It was great to reconnect with my friend and colleague Peter Kwong last week at the sold out screening of the cult classic Big Trouble in Little China, part of the Big Trouble in Little Tokyo film series presented by JANM in partnership with Angry Asian Man, First Pond Entertainment, and Visual Communications last week.
The night proved to be an epic reunion of historic proportions with my fellow cast members including Kwong, the legendary James Hong, Gerald Okamura, Al Leong, George Cheung, James Lew, Jeff Imada, Eric Lee, and screenwriter Gary Goldman.
Kwong is a veteran of film, television and stage, best known for his roles as Rain in Big Trouble in Little China and as Tommy Tong in Eddie Murphy’s Golden Child. He just finished filming Cooties, starring Elijah Wood, and has appeared in more than 100 film and television roles.
Other favorite films include roles in The Presidio, Angel Town, Never Too Young To Die, Gleaming The Cube, Steel Justice, Theodore Rex with Whoopie Goldberg, Row Your Boat with Jon Bon Jovi and Bai Ling, and Pearl S. Buck’s historic epic The Living Reed as the King of Korea. On television you may have seen him in “Sullivan & Son,” “Malcolm and Eddie,” “Sisters,” “The Wayan Brothers,” “Daddy Dearest,” “Renegade,” ” Top Cops,” “Full House,” “Doctor, Doctor”. On stage, Kwong portrayed the lead role as Dr. Haing S. Ngor in The Survivor: A Cambodian Odyssey by Jon Lipsky at the Actors Theatre of Louisville/Humana Festival, and stretched his musical theater skills in Mame with the late Juliet Prowse.
In addition to his thriving acting career, Kwong recently served on the Board of Governors of the Academy of Television Arts & Sciences for two terms and served on The Board of Directors of SAG-AFTRA, chairman of the Committee for Racial Equality of Actors Equity Association, and the Vice-Chairs of the Ethnic Equal Opportunities and the Young Performers Committees of the Screen Actors Guild. He is a member of the Academy of Motion Picture Arts and Sciences & Television Academy. He has also served with the Los Angeles Asian Pacific Heritage Week. He has emceed events for Visual Communications, The Lotus Festival, Asian Business League, and the Los Angeles Miss Chinatown Pageant four times and had the privilege to go to Namibia, Africa to judge the Miss Universe Pageant.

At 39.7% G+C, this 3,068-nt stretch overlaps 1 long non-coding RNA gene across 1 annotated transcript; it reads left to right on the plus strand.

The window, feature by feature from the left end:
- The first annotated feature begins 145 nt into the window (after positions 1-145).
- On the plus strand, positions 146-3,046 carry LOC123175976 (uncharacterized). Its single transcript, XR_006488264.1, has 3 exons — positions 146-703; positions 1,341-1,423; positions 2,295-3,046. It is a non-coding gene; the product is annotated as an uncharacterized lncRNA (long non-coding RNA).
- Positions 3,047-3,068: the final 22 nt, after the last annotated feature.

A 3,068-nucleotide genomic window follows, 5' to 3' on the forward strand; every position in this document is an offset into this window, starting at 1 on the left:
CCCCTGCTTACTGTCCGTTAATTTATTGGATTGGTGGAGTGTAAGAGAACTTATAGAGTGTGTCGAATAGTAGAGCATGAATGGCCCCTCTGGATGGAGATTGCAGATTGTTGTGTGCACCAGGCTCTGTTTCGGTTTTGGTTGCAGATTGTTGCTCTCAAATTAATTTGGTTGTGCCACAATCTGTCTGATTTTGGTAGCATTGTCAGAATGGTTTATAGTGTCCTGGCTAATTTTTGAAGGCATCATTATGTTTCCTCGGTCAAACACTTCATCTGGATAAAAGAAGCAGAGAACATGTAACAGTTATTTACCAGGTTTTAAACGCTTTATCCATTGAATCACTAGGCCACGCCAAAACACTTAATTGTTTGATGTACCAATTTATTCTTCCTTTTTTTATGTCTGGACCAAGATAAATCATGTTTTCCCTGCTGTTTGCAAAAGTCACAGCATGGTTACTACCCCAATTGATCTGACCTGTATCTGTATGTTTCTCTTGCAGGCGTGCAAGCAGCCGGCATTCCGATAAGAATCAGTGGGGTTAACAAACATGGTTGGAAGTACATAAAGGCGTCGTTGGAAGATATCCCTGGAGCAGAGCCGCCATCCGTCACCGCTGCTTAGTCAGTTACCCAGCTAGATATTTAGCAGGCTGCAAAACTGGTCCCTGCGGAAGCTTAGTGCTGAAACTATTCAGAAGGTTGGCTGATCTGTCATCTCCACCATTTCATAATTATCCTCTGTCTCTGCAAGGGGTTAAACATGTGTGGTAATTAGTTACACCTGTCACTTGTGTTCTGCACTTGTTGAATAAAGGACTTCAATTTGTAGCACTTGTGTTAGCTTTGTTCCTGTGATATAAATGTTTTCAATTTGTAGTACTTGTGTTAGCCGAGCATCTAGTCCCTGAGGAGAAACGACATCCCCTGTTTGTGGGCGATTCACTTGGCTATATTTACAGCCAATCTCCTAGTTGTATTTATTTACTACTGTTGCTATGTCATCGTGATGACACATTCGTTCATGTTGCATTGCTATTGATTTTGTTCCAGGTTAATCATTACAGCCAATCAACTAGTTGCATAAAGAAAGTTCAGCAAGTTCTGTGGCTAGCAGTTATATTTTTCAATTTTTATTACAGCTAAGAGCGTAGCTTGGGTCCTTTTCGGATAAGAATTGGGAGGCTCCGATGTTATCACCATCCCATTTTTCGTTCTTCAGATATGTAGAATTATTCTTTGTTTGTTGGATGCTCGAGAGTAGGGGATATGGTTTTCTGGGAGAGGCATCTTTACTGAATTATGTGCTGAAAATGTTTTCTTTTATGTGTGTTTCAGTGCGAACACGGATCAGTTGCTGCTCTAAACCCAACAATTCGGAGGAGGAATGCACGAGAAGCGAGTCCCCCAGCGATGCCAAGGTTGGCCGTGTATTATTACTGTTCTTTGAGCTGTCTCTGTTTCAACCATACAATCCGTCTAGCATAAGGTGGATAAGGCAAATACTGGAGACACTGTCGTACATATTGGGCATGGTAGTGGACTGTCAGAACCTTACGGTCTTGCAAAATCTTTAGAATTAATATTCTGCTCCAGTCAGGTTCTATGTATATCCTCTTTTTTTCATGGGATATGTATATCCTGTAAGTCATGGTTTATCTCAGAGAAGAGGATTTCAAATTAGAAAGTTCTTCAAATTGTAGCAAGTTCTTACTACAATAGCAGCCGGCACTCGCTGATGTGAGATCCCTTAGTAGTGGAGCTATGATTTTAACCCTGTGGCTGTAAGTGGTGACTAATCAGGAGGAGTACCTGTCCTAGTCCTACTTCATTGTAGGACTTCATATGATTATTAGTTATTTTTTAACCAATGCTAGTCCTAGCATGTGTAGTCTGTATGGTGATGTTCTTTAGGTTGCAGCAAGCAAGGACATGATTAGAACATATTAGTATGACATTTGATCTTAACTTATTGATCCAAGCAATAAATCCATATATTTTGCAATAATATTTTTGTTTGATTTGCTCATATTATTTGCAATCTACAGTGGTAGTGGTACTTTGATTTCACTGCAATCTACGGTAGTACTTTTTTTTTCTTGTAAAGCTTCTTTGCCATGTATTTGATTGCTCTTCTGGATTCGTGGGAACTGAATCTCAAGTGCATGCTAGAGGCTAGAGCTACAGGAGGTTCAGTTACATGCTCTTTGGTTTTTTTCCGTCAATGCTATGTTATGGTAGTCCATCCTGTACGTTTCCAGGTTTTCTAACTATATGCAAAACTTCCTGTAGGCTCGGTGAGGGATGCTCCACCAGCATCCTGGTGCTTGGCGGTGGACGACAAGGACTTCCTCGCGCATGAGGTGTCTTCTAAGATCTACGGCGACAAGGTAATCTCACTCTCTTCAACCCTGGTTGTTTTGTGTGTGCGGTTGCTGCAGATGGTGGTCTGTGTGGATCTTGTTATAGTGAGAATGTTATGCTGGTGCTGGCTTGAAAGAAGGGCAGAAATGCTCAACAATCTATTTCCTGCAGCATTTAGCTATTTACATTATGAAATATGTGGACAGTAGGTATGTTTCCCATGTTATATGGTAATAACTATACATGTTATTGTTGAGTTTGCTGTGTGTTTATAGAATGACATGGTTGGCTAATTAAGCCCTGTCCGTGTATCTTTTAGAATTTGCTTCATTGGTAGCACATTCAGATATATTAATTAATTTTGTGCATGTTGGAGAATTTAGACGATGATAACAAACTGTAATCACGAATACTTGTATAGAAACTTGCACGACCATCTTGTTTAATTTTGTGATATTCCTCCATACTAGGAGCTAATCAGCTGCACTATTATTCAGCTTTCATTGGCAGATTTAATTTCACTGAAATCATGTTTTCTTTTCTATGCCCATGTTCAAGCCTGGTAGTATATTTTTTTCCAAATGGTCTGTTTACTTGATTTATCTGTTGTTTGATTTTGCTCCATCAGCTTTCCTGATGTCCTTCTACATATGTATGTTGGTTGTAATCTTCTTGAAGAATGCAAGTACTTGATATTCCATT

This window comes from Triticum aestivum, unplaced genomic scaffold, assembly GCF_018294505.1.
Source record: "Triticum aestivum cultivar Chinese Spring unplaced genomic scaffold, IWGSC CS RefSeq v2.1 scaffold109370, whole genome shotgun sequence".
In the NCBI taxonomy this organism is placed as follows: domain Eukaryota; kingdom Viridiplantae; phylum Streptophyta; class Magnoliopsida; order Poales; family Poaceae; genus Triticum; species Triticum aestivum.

Kwong’s talents have won him an honorary membership in the Los Angeles Mime Guild. He is featured dancing on numerous music videos, including Ed Sheeran’s Sing.
He studied Northern Shaolin Kung-fu which has allowed him to do many of his own stunts and eventually branch off to more meditative disciplines such as Tai Chi Chuan and Chi Kung Meditation. He currently teaches Tai Chi Chuan.
Peter Kwong: After about thirty years, this film has taken an incredible journey. Lately, they’ve come out with a comic book, some more action figures. There’s a lot of activity that has been going on recently. What the fans would like to know about the film, there are a lot of secrets of what went on behind the scenes to make this film. This film had a lot of impact because it came out right after Year of the Dragon. We of the crew and the cast had to do a lot of work on it in order for us to fight the protests that were going on at that time. Not only did it represent fun and games, but it represented a critical point of where the community met Hollywood. John Carpenter was really amazing because he really reached out to cast and crew. He really asked for all of us to put in our imput. What was nice about it for example, the long hair. I’ve always fantasized about wanting to have that character because of the old Chinese movies, the old sword fighting movies. I was the only one of the three Storms that wasn’t from Hong Kong. They knew I was in trouble. I had to sit in three hours of makeup everyday just to get in and out of the $3000 wig. Kwong then treated the audience to a double sword demo, straight from the final scene of the film.
Photos: Traveling through the mouth of the Dragon with BIG TROUBLE IN LITTLE CHINA’s James Hong, Peter Kwong, Lia Chang, Gerald Okamura, George Cheung, Al Leong, Jeff Imada, James Lew, Gary Goldman, Eric Lee
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